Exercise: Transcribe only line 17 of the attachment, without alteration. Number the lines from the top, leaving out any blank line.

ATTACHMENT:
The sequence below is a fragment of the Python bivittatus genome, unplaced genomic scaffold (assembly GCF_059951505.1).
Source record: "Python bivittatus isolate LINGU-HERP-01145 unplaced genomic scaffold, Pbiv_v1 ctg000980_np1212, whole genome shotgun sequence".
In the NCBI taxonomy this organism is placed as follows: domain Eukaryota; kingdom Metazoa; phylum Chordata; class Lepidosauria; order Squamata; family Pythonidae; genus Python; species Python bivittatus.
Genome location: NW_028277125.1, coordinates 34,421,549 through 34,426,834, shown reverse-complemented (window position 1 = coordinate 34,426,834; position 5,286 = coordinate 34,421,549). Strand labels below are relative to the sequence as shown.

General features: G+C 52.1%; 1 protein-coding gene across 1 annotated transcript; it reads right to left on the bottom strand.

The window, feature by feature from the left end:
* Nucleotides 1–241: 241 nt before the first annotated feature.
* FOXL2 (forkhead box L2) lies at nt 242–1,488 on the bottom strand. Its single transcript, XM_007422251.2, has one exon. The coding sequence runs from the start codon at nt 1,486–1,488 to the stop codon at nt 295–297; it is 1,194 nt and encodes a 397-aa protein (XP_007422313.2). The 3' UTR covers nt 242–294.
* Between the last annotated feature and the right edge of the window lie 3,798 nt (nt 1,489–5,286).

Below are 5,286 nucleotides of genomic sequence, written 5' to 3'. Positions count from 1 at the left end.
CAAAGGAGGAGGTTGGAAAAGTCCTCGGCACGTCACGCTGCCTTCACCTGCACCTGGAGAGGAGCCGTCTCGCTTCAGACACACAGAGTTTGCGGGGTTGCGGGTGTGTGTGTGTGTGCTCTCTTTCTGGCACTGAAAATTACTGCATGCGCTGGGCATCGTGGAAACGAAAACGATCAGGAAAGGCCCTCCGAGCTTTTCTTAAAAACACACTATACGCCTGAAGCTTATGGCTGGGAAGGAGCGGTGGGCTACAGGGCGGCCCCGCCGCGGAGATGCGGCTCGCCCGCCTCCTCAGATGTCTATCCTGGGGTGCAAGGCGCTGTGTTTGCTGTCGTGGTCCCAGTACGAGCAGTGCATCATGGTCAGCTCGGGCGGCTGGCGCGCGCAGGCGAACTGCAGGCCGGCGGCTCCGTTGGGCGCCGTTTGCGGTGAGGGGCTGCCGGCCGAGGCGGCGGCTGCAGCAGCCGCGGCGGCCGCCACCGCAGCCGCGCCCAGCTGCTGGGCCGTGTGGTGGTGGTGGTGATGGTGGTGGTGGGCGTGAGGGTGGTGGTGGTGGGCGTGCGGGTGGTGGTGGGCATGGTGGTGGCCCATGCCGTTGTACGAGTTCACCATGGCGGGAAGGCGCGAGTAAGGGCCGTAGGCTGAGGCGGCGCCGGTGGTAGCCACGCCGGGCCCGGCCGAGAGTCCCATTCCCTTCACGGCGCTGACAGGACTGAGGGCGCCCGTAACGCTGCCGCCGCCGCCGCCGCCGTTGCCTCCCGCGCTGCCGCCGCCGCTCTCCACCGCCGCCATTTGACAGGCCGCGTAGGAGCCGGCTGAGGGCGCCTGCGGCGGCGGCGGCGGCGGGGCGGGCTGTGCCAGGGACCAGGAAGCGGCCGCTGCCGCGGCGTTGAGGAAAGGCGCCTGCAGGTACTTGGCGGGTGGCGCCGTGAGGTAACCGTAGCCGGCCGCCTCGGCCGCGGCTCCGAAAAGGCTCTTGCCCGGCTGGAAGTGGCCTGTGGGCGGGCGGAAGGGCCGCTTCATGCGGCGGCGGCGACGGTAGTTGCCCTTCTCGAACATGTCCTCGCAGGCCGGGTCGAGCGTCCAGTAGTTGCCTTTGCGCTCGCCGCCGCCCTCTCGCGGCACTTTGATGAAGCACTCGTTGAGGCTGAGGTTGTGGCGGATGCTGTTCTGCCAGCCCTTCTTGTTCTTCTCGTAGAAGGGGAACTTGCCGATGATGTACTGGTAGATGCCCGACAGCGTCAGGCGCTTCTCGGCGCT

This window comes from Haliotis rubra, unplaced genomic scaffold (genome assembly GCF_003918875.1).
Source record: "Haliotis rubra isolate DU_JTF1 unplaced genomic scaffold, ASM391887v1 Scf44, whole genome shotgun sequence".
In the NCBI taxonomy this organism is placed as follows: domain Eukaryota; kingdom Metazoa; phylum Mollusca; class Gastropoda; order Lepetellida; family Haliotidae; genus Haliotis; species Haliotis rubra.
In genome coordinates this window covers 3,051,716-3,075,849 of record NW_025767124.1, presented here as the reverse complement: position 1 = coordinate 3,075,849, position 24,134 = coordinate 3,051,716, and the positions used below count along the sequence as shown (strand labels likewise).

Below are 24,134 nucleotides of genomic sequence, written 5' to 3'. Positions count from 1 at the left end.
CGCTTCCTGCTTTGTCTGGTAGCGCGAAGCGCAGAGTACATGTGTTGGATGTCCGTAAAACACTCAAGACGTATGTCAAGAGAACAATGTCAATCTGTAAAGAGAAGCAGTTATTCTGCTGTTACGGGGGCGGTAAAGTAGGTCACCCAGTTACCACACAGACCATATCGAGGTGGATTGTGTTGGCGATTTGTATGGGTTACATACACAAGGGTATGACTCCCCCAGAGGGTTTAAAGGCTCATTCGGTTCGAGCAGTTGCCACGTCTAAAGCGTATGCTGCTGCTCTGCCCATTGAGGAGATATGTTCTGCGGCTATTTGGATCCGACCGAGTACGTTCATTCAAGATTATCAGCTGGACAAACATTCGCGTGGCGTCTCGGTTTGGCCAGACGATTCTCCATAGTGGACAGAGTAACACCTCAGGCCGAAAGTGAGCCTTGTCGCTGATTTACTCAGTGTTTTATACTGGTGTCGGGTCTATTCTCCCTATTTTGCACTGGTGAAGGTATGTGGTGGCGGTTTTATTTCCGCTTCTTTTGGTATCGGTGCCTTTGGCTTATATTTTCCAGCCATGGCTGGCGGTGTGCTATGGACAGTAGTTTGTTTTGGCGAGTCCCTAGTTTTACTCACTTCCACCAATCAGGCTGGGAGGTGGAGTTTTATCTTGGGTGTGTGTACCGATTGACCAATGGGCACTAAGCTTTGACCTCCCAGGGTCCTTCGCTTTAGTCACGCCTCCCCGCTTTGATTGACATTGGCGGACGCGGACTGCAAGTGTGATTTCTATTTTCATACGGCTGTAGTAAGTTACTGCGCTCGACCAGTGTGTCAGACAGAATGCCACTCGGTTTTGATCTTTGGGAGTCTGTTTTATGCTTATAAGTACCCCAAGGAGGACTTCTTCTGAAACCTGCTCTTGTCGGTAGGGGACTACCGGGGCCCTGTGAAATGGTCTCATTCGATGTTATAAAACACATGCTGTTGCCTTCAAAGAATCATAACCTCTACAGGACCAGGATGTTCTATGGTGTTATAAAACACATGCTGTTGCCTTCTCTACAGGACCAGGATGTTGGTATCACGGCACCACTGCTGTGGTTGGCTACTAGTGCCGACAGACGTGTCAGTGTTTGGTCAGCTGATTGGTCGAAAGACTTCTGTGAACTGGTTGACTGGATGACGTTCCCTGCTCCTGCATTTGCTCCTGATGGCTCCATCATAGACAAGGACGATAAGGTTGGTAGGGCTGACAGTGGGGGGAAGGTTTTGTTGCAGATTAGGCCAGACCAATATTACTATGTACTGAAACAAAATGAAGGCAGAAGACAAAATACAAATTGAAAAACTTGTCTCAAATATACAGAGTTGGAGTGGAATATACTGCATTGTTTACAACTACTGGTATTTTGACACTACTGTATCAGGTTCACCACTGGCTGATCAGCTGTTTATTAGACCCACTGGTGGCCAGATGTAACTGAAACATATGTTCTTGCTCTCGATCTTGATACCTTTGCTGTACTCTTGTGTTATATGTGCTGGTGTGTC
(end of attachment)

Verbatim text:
CGCTTCCTGCTTTGTCTGGTAGCGCGAAGCGCAGAGTACATGTGTTGGATGTCCGTAAAACACTCAAGACGTATGTCAAGAGAACAATGTCAATCTGTAAAGAGAAGCAGTTATTCTGCTGTTACGGGGGCGGTAAAGTAGGTCACCCAGTTACCACACAGACCATATCGAGGTGGATTGTGTTGGCGATTTGTATGGGTTACATACACAAGGGTATGACTCCCCCAGAGGGTTTAAAGGCTCATTCGGTTCGAGCAGTTGCCACGTCTAAAGCGTATGCTGCTGCTCTGCCCATTGAGGAGATATGTTCTGCGGCTATTTGGATCCGACCGAGTACGTTCATTCAAGATTATCAGCTGGACAAACATTCGCGTGGCGTCTCGGTTTGGCCAGACGATTCTCCATAGTGGACAGAGTAACACCTCAGGCCGAAAGTGAGCCTTGTCGCTGATTTACTCAGTGTTTTATACTGGTGTCGGGTCTATTCTCCCTATTTTGCACTGGTGAAGGTATGTGGTGGCGGTTTTATTTCCGCTTCTTTTGGTATCGGTGCCTTTGGCTTATATTTTCCAGCCATGGCTGGCGGTGTGCTATGGACAGTAGTTTGTTTTGGCGAGTCCCTAGTTTTACTCACTTCCACCAATCAGGCTGGGAGGTGGAGTTTTATCTTGGGTGTGTGTACCGATTGACCAATGGGCACTAAGCTTTGACCTCCCAGGGTCCTTCGCTTTAGTCACGCCTCCCCGCTTTGATTGACATTGGCGGACGCGGACTGCAAGTGTGATTTCTATTTTCATACGGCTGTAGTAAGTTACTGCGCTCGACCAGTGTGTCAGACAGAATGCCACTCGGTTTTGATCTTTGGGAGTCTGTTTTATGCTTATAAGTACCCCAAGGAGGACTTCTTCTGAAACCTGCTCTTGTCGGTAGGGGACTACCGGGGCCCTGTGAAATGGTCTCATTCGATGTTATAAAACACATGCTGTTGCCTTCAAAGAATCATAACCTCTACAGGACCAGGATGTTCTATGGTGTTATAAAACACATGCTGTTGCCTTCTCTACAGGACCAGGATGTTGGTATCACGGCACCACTGCTGTGGTTGGCTACTAGTGCCGACAGACGTGTCAGTGTTTGGTCAGCTGATTGGTCGAAAGACTTCTGTGAACTGGTTGACTGGATGACGTTCCCTGCTCCTGCATTTGCTCCTGATGGCTCCATCATAGACAAGGACGATAAGGTTGGTAGGGCTGACAGTGGGGGGAAGGTTTTGTTGCAGATTAGGCCAGACCAATATTACTATGTACTGAAACAAAATGAAGGCAGAAGACAAAATACAAATTGAAAAACTTGTCTCAAATATACAGAGTTGGAGTGGAATATACTGCATTGTTTACAACTACTGGTATTTTGACACTACTGTATCAGGTTCACCACTGGCTGATCAGCTGTTTATTAGACCCACTGGTGGCCAGATGTAACTGAAACATATGTTCTTGCTCTCGATCTTGATACCTTTGCTGTACTCTTGTGTTATATGTGCTGGTGTGTC